[13]     Consequently, the claimant’s refugee protection claim is rejected under section 96 of the IRPA.

Paragraph 97(1)(a) of the IRPA

[14]     The panel finds that the claimant has not satisfactorily established that the agent of persecution is the state, since the claimant never alleged a fear of his country’s authorities or the Haitian police, but rather of criminals.

[15]     Consequently, the panel must determine that the claimant’s refugee protection claim is rejected under paragraph 97(1)(a) of the IRPA.

Paragraph 97(1)(b) of the IRPA

[16]     Now, would the claimant be subjected “to a risk to their life or to a risk of cruel and unusual treatment or punishment”?

Credibility

[17]     With regard to the claimant’s credibility, having heard his testimony and analyzed all the evidence on the record, the panel is prepared to give him the benefit of the doubt with respect to the truthfulness of the facts he alleges in support of his refugee protection claim.

[18]     He responded spontaneously and without exaggeration to the questions put to him by his counsel and the panel. The panel noted no contradiction, implausibility or omission of important facts that would undermine the claimant’s overall credibility. This was despite the panel’s certain reservations regarding the explanations provided by the claimant when he was questioned as to why he had not claimed protection in Canada upon his arrival. However, the panel does not find this fatal in the claimant’s specific case given the overall credibility of his testimony.

[19]     With regard to the application of the definition of “person in need of protection,” there is every reason to believe that the claimant has discharged his burden of proof. In fact, the panel finds that, in his particular case, the claimant is right to fear for his life if he were to return to Haiti.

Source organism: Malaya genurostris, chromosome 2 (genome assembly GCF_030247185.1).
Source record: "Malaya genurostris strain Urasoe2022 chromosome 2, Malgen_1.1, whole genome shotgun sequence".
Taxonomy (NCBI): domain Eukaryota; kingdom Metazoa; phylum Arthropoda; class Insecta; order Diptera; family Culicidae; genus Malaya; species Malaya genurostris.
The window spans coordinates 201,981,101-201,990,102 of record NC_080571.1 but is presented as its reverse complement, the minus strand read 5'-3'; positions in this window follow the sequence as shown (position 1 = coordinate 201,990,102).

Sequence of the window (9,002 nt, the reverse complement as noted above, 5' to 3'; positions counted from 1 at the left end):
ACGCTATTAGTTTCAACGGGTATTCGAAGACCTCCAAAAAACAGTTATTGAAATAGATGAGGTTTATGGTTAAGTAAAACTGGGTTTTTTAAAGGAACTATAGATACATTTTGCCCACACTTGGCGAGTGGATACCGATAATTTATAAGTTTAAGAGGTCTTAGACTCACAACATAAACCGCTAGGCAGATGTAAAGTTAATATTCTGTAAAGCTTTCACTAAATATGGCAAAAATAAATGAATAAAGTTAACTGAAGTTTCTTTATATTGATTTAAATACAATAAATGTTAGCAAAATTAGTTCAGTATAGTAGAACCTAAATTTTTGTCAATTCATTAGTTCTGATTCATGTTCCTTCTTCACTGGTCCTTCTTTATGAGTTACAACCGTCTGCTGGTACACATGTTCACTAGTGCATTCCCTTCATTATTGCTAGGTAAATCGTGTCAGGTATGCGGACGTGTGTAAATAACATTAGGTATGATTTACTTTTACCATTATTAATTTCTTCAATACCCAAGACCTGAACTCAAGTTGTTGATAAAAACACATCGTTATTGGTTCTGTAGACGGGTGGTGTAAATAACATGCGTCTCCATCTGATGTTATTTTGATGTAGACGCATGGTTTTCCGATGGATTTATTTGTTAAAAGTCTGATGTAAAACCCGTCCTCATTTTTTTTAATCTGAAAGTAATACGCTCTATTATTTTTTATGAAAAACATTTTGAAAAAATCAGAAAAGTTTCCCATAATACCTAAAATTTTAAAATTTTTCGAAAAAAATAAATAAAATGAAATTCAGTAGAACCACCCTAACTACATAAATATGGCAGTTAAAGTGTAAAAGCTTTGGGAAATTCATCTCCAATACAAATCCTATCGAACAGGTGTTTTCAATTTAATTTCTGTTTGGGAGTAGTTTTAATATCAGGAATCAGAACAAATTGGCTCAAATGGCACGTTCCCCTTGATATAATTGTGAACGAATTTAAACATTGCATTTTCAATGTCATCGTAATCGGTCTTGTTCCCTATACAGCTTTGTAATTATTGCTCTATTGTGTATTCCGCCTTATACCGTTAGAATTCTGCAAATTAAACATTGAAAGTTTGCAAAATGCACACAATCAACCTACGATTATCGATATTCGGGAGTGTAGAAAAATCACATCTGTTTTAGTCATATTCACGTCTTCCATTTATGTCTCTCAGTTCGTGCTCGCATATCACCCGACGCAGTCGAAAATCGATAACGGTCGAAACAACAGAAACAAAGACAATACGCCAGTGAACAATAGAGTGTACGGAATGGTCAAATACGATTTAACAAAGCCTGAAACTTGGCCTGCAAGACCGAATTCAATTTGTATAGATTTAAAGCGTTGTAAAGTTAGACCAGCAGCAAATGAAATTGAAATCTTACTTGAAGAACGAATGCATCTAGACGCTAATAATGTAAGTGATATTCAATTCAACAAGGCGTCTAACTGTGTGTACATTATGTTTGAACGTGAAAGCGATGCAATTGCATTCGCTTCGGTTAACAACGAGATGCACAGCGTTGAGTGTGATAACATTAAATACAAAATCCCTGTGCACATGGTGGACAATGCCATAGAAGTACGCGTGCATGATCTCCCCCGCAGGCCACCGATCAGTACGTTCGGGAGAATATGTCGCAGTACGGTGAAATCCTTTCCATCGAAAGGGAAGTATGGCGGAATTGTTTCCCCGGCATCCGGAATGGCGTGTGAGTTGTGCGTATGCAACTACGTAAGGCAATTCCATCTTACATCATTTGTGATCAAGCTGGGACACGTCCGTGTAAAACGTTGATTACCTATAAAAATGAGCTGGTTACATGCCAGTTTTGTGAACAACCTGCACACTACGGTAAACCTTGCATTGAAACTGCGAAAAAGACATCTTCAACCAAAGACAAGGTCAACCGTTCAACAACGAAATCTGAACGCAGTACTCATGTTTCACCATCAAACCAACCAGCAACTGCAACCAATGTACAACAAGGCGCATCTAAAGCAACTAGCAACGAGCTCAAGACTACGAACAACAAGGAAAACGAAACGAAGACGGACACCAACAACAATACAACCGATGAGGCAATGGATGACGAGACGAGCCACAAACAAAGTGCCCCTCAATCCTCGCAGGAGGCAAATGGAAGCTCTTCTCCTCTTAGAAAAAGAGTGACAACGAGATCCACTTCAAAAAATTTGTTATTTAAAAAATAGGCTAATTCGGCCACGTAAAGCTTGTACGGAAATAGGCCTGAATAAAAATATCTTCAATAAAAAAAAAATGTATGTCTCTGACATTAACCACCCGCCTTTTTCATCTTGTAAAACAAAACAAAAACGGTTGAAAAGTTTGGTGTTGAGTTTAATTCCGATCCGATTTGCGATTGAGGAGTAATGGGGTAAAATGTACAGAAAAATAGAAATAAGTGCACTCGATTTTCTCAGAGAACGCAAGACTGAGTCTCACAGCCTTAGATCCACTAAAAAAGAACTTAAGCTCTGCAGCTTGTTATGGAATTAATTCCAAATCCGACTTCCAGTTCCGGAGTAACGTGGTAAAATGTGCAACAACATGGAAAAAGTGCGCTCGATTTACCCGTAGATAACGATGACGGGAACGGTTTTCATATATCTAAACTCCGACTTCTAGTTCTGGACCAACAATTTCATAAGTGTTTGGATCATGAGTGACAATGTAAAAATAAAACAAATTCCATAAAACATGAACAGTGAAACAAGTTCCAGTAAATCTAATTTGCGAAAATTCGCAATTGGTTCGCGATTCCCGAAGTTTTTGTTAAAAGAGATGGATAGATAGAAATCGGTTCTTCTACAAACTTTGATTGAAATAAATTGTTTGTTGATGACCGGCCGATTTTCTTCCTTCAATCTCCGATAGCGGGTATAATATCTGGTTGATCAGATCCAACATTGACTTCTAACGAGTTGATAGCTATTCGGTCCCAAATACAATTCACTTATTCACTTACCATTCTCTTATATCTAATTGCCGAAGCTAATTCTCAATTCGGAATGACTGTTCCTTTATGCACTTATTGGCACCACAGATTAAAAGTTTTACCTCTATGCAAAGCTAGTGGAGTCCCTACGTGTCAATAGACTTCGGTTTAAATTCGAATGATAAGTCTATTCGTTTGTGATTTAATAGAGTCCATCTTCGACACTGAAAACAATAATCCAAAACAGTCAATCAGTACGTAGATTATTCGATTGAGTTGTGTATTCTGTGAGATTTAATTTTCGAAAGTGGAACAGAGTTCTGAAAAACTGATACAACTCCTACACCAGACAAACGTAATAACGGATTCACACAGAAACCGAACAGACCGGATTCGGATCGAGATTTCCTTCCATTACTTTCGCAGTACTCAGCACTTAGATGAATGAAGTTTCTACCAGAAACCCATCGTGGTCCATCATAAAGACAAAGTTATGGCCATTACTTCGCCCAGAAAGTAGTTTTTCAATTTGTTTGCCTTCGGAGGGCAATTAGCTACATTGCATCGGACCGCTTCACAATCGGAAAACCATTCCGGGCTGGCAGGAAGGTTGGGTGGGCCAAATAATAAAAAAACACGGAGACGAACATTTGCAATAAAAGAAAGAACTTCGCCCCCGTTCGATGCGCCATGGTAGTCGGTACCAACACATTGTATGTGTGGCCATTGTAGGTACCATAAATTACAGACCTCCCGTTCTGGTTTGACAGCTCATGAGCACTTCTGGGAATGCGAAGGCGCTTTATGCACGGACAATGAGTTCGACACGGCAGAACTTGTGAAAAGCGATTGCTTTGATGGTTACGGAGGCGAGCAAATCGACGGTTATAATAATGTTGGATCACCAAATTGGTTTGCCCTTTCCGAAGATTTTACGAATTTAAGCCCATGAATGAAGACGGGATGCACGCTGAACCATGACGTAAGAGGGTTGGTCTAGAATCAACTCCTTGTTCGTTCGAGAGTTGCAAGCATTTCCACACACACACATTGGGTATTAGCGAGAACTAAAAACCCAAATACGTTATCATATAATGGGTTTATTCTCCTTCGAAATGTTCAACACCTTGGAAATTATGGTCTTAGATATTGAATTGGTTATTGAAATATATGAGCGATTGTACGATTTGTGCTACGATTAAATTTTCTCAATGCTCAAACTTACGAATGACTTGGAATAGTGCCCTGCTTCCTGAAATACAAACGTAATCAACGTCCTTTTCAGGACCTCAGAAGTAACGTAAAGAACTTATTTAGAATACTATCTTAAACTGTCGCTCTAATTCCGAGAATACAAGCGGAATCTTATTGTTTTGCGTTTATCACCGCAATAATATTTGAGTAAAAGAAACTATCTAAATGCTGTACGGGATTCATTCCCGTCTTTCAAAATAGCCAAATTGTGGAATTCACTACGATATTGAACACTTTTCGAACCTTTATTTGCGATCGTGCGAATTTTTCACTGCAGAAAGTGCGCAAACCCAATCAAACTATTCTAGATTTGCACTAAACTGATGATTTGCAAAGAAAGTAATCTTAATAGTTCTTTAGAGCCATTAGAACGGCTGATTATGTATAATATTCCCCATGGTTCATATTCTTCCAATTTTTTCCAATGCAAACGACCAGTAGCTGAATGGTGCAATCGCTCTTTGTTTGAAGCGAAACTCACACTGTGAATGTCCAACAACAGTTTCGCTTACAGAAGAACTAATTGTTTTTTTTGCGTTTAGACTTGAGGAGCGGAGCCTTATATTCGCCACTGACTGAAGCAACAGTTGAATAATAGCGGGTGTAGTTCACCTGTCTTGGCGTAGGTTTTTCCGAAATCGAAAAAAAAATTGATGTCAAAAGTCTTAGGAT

[20]     Moreover, in making this determination, the panel considered not only the claimant’s testimony and the evidence he filed in support of his refugee protection claim, but also the extensive documentary evidence from independent and reliable sources on the situation in Haiti.

[21]     In fact, the documentary evidence states:

In correspondence sent to the Research Directorate, an official from the National Human Rights Defense Network (Réseau national de défense des droits humains, RNDDH) [4] stated that acts of revenge are generally motivated by political rivalries, the settling of scores, or romantic relationships (RNDDH 8 June 2018). … According to the RNDDH, [translation] “acts of revenge can be targeted or indirect. The idea is to send a message” (RNDDH June 8 2018). Sources stated that those targeted by acts of revenge are either people who have done something wrong in the eyes of the assailant or those close to them (Défenseurs Plus 7 June 2018; Assistant Professor I June 201 8).6 [Emphasis added]